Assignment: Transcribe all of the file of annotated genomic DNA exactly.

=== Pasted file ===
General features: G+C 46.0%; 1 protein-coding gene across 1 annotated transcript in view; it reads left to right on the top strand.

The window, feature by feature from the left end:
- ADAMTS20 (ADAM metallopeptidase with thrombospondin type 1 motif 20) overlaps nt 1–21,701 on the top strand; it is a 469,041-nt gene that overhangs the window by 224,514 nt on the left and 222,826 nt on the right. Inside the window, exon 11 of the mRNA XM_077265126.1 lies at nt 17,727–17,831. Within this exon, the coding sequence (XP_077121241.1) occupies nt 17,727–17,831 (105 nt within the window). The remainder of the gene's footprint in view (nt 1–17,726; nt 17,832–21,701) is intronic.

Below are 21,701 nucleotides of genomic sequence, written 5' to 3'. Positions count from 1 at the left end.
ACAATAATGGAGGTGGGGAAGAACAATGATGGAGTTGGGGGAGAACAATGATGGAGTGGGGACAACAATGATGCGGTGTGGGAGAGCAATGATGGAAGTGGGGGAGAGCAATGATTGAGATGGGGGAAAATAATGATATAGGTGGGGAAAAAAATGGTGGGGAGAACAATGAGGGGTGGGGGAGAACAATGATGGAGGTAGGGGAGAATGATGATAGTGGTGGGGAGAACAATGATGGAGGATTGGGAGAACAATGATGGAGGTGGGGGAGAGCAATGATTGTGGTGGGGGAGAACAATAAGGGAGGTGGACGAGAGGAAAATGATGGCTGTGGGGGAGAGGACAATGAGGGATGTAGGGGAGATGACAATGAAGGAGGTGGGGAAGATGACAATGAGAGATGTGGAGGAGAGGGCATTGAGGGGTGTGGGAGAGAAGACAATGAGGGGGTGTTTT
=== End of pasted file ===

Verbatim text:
General features: G+C 46.0%; 1 protein-coding gene across 1 annotated transcript in view; it reads left to right on the top strand.

The window, feature by feature from the left end:
- ADAMTS20 (ADAM metallopeptidase with thrombospondin type 1 motif 20) overlaps nt 1–21,701 on the top strand; it is a 469,041-nt gene that overhangs the window by 224,514 nt on the left and 222,826 nt on the right. Inside the window, exon 11 of the mRNA XM_077265126.1 lies at nt 17,727–17,831. Within this exon, the coding sequence (XP_077121241.1) occupies nt 17,727–17,831 (105 nt within the window). The remainder of the gene's footprint in view (nt 1–17,726; nt 17,832–21,701) is intronic.

Below are 21,701 nucleotides of genomic sequence, written 5' to 3'. Positions count from 1 at the left end.
ACAATAATGGAGGTGGGGAAGAACAATGATGGAGTTGGGGGAGAACAATGATGGAGTGGGGACAACAATGATGCGGTGTGGGAGAGCAATGATGGAAGTGGGGGAGAGCAATGATTGAGATGGGGGAAAATAATGATATAGGTGGGGAAAAAAATGGTGGGGAGAACAATGAGGGGTGGGGGAGAACAATGATGGAGGTAGGGGAGAATGATGATAGTGGTGGGGAGAACAATGATGGAGGATTGGGAGAACAATGATGGAGGTGGGGGAGAGCAATGATTGTGGTGGGGGAGAACAATAAGGGAGGTGGACGAGAGGAAAATGATGGCTGTGGGGGAGAGGACAATGAGGGATGTAGGGGAGATGACAATGAAGGAGGTGGGGAAGATGACAATGAGAGATGTGGAGGAGAGGGCATTGAGGGGTGTGGGAGAGAAGACAATGAGGGGGTGTTTT